Minister for Immigration Peter Dutton speaks to the media in Sydney, Friday, April 29, 2016. (AAP Image/Joel Carrett)
Minister for Immigration Peter Dutton speaks to the media in Sydney, Friday, April 29, 2016. (AAP Image/Joel Carrett) JOEL CARRETT

MY SAY: Falling victim to ridiculous claims

IS IT just me or does everyone think we need to beware of victimhood gone mad?

Yesterday Immigration Minister Peter Dutton called on Australians to "rise up" and defend Christmas against "political correctness gone mad".

The minister was riled by a talkback radio caller who claimed Kedron State High School had replaced the words, "We Wish You A Merry Christmas" with "We Wish You A Happy Holiday".

I haven't seen a response from the school so I don't know if it's true or not.

But I can tell you what I know to be true. Christmas is safe in Australia.

We are a Christian nation and that is reflected in every shopping centre, on every TV station, on the radio and in almost every home across the nation. If one school chose to mix their Christmas celebration with the joy of summer holidays, I don't think we are at risk of cancelling Jesus's birthday.

You never hear politicians calling on Australians to rise up against the rampant commercialisation of the birth of our Lord and saviour.

That kind of blasphemy never hurt anyone apparently.

I think Australians need to be less sensitive to perceived slights. And it's not just about creeping secularism, it's about any minority group looking to tell their story.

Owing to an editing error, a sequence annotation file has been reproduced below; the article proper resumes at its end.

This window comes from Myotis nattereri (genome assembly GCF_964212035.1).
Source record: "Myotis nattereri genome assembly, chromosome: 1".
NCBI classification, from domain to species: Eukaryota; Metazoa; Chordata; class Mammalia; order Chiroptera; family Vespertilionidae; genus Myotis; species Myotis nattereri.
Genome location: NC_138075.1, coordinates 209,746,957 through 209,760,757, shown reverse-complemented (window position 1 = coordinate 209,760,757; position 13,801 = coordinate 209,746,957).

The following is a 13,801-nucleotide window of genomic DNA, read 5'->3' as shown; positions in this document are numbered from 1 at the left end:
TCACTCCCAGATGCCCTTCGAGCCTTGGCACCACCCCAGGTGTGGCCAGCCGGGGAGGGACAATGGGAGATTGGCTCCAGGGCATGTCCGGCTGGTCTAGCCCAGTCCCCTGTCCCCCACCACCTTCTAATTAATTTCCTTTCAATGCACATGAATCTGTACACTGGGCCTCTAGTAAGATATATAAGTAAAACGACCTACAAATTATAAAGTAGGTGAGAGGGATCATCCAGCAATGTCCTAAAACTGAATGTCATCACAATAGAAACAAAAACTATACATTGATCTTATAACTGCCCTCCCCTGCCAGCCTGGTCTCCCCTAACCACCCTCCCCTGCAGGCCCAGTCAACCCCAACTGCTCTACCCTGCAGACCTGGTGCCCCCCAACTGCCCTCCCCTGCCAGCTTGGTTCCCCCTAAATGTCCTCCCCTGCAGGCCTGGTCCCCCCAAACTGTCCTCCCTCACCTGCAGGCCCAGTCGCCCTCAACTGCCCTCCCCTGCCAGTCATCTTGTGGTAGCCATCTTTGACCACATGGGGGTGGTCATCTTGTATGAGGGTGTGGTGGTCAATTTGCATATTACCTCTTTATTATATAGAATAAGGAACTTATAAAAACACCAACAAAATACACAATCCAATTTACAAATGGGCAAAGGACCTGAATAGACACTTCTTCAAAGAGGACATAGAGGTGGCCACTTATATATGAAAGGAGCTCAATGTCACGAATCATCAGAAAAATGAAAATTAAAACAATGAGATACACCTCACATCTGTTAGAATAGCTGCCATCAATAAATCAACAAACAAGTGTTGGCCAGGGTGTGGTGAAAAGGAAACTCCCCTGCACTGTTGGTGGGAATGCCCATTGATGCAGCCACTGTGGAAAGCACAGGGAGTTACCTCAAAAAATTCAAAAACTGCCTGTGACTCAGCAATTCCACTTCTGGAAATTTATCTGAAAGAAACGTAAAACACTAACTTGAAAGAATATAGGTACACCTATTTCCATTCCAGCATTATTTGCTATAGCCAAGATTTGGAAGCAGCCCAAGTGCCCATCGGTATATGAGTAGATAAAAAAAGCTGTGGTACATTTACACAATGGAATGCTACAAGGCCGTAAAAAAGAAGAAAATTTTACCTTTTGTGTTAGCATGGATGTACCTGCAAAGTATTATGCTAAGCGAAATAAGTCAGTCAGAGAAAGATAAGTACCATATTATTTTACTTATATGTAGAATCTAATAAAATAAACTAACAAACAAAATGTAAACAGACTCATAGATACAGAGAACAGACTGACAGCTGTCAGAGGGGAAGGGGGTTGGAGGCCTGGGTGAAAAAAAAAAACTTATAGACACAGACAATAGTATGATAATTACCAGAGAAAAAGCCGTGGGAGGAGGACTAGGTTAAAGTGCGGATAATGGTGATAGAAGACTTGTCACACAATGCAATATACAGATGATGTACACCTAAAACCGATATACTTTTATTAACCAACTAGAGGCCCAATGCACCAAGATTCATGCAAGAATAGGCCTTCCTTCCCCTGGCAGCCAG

There are people who think same-sex relationships are an attack on the sanctity of marriage.

I am sent a lot of material from men who feel conversation about domestic or sexual violence is targeting them unfairly.

There are some who think migrants will steal their jobs and others claim so-called reverse racism has resulted in some sort of black privilege in this country.

The loudest voices in the world at the moment are the ones claiming nobody lets them speak.

Trust me, you're speaking. I can barely hear anything else for the din.

This week I saw a Facebook post of a bacon sandwich with the title, 'Dare you to like and share it', as if bacon sandwiches are the next thing to fall after Christmas.

Last year when a woman was run off the road on the Gold Coast and bludgeoned to death by her partner, at the radio station we were inundated with calls and emails from men claiming every ten days a man in Australia is lost to domestic homicide.

It was like going to a rally for cancer victims and claiming everyone should stop snivelling and worry about your heart disease instead.

It's a weird kind of victimhood. A fight to be more maligned and downtrodden than the maligned and downtrodden.

This Christmas, I say don't rise up against anyone.

Be happy you live in a country where freedom is a way of life.

Where people can support each others' beliefs without the need to take offence.

And where baby Jesus is as safe as a church.



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